Global Study from Instructure Shows Higher Education Gets Students Two-thirds Prepared for Careers
SALT LAKE CITY, Oct. 21, 2015 /PRNewswire/ -- Instructure, a software-as-a-service (SaaS) company and creator of the Canvas learning management system (LMS), today announced the results of a study that addresses how well a college education prepares students for their careers across the globe. Polling nearly 8,000 current and former students in the United States, Australia, China, the United Kingdom, India, Brazil, Sweden, South Africa and elsewhere, Instructure found that only 8.4 percent of respondents felt that college fully prepared them for their career.
"Beyond the liberal arts, higher education is being asked to ensure students have mastered competencies that lead to careers in their fields. We wanted to discover how well colleges are doing in the eyes of students, and whether their perspective changes when they enter the workforce," said Jared Stein, VP of Research and Education at Instructure."By focusing on student attitudes toward career preparedness and lifelong learning, this study gives some insight into how education can adapt to the changing expectations for higher education."
The study suggests that students tend to have higher expectations for how well college is preparing them for their careers while they are in school than after they leave: 11.3 percent of current students believe college is "fully preparing" them for the workplace, but only 5.7 percent of former students now in the workforce believe college fully prepared them for their job.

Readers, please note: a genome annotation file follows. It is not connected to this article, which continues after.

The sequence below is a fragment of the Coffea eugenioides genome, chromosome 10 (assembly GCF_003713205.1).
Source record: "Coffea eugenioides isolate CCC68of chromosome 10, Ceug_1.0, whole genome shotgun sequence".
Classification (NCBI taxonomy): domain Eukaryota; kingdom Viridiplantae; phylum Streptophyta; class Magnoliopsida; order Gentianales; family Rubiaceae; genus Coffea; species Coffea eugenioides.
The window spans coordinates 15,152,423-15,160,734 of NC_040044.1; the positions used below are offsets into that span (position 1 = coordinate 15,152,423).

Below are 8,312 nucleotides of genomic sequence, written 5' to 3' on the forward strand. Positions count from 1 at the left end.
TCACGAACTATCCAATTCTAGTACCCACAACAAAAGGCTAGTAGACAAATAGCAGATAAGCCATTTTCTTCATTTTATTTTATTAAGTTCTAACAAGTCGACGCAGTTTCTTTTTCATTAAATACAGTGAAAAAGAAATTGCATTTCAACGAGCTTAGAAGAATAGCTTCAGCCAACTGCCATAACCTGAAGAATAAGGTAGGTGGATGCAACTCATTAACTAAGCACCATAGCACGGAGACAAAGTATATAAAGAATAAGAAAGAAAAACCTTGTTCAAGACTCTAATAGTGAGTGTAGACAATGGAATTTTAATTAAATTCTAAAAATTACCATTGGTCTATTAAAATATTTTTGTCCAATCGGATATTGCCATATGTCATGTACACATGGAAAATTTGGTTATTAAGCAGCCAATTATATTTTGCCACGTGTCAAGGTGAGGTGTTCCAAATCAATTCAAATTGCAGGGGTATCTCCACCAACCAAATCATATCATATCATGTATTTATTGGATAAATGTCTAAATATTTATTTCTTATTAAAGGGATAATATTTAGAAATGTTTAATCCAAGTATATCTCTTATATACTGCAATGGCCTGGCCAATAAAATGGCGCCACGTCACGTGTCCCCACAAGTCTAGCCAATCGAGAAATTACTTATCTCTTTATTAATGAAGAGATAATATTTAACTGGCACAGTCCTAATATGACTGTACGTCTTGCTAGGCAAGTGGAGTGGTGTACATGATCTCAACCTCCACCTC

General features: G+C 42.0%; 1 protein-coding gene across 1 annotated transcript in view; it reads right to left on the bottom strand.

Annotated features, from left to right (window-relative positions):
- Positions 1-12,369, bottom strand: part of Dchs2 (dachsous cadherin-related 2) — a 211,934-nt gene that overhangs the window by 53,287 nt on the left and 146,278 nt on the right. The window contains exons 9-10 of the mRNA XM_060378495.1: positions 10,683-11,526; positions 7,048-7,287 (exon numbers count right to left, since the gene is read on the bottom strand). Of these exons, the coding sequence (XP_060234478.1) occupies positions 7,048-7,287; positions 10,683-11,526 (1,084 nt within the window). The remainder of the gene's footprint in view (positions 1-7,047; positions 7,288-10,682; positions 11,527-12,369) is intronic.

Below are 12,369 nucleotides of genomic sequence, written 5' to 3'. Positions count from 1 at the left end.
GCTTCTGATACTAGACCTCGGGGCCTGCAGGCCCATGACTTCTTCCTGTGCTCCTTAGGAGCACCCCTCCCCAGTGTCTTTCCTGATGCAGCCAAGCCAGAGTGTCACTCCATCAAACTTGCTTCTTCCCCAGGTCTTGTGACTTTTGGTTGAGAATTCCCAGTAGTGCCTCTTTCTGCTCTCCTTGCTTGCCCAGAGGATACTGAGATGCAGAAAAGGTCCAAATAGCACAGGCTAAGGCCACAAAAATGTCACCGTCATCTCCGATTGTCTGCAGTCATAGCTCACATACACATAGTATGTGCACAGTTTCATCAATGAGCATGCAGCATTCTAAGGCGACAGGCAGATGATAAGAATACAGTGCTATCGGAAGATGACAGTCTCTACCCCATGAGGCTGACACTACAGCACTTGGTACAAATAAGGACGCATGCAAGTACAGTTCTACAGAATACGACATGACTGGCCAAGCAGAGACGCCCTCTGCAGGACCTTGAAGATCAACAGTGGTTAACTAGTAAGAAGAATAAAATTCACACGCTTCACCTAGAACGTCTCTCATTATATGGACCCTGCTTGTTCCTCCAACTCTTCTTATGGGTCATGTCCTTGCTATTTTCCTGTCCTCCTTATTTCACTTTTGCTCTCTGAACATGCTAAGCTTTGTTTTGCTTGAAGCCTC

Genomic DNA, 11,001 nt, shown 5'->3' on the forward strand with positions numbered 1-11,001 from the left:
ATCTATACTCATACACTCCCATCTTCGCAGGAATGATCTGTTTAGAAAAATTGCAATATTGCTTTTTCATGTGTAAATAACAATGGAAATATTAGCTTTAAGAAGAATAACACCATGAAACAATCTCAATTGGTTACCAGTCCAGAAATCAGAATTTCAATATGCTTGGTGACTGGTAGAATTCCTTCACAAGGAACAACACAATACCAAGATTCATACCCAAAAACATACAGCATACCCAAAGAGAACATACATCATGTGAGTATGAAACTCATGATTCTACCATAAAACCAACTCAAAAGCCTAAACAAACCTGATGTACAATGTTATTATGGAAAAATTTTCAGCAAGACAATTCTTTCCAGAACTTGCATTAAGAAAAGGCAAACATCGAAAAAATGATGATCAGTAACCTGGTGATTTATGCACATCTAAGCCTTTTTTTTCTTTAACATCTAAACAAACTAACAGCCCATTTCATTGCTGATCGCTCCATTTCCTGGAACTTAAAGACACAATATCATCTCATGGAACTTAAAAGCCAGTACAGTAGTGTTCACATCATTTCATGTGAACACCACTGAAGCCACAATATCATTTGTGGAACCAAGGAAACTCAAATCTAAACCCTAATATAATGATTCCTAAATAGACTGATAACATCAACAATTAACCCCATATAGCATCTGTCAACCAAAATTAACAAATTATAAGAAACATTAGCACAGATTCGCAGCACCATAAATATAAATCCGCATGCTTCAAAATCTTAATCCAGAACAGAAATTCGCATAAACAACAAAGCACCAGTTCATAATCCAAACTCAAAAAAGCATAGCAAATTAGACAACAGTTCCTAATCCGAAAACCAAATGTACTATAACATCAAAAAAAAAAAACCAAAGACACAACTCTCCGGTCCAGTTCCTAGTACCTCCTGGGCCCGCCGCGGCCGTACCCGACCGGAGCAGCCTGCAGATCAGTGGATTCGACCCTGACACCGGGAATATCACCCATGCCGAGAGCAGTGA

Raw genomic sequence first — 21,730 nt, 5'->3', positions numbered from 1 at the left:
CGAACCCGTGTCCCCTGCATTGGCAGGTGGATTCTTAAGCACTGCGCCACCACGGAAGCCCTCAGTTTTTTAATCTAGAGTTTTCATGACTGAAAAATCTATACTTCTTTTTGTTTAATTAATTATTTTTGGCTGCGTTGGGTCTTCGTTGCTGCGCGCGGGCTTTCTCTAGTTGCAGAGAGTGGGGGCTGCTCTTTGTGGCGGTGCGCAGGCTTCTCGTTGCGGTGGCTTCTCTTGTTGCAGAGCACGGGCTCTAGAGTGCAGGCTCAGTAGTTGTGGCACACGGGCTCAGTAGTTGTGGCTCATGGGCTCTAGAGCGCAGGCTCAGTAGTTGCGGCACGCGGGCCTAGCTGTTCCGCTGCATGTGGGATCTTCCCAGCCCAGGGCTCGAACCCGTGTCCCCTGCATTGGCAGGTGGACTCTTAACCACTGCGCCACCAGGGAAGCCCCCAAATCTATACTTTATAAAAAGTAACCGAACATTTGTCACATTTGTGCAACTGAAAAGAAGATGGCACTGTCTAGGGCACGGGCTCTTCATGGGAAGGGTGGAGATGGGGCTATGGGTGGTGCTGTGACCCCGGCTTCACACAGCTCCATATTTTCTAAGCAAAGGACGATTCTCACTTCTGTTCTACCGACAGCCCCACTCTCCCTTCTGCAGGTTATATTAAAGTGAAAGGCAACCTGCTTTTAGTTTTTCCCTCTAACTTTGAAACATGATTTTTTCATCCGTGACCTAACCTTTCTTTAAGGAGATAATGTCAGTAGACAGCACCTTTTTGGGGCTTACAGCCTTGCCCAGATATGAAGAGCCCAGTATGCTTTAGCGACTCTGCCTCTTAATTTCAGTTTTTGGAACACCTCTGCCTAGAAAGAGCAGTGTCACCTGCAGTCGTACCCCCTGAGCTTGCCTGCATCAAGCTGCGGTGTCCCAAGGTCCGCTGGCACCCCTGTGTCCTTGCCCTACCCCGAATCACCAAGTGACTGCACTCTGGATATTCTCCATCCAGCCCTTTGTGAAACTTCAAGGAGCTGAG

Additional findings from the survey include:
- Graduates with a four-year degree were able to land a job in their field 70 percent of the time, while students who attended two years but did not get a degree were only able to land a job 42 percent of the time.
- Participants felt only 67.7 percent prepared for their careers after receiving a post-secondary education.
- Students who enter a field related to their major feel college prepared them significantly more for the workforce than those who did not. Respondents who work in a field related to their major say college prepared them 71.3 percent for their careers, whereas students who work outside their field of study say college only made them 47 percent prepared for their job.
"Higher Ed faces a challenge today in delivering on the promise of career preparedness," Stein said. "However, it's becoming increasingly clear that students must also develop the skills and habits for self-directed, lifelong learning. This will allow them to adapt to not just uncertainty in the job market, but also new skill requirements that emerge within a field, and even entirely new fields or career paths."
This online survey was conducted by polling 7,848 current and former students in 14 different countries: Denmark, United States, Australia, United Kingdom, India, Singapore, South Africa, Colombia, Japan, Norway, Brazil, Sweden, Turkey and China. The survey was translated and distributed via Qualtrics. For more information on this study, check out the white paper at http://www.canvaslms.com/lifelong_learning.
Instructure, Inc. is the software-as-a-service (SaaS) technology company that makes software that makes people smarter. With a vision to help maximize the potential of people through technology, Instructure created Canvas and Bridge to enable organizations everywhere to easily develop, deliver and manage engaging face-to-face and online learning experiences. To date, Instructure has connected millions of teachers and learners at more than 1,400 educational institutions and corporations throughout the world. Learn more about Canvas for higher ed and K-12, and Bridge for the corporate market at www.Instructure.com.
Devin Knighton, Director of Public Relations at Instructure
(801) 722-8187 | [email protected]
Twitter: @devinknighton | www.instructure.com
Jessica Hutchison, Method Communications
(801) 461-9799 | [email protected]thodcommunications.com
Instructure, Canvas, the Instructure logo, Canvas logo, and Bridge logo are registered trademarks of Instructure, Inc. in the United States and/or other countries. Other brands and names may be claimed as the property of others.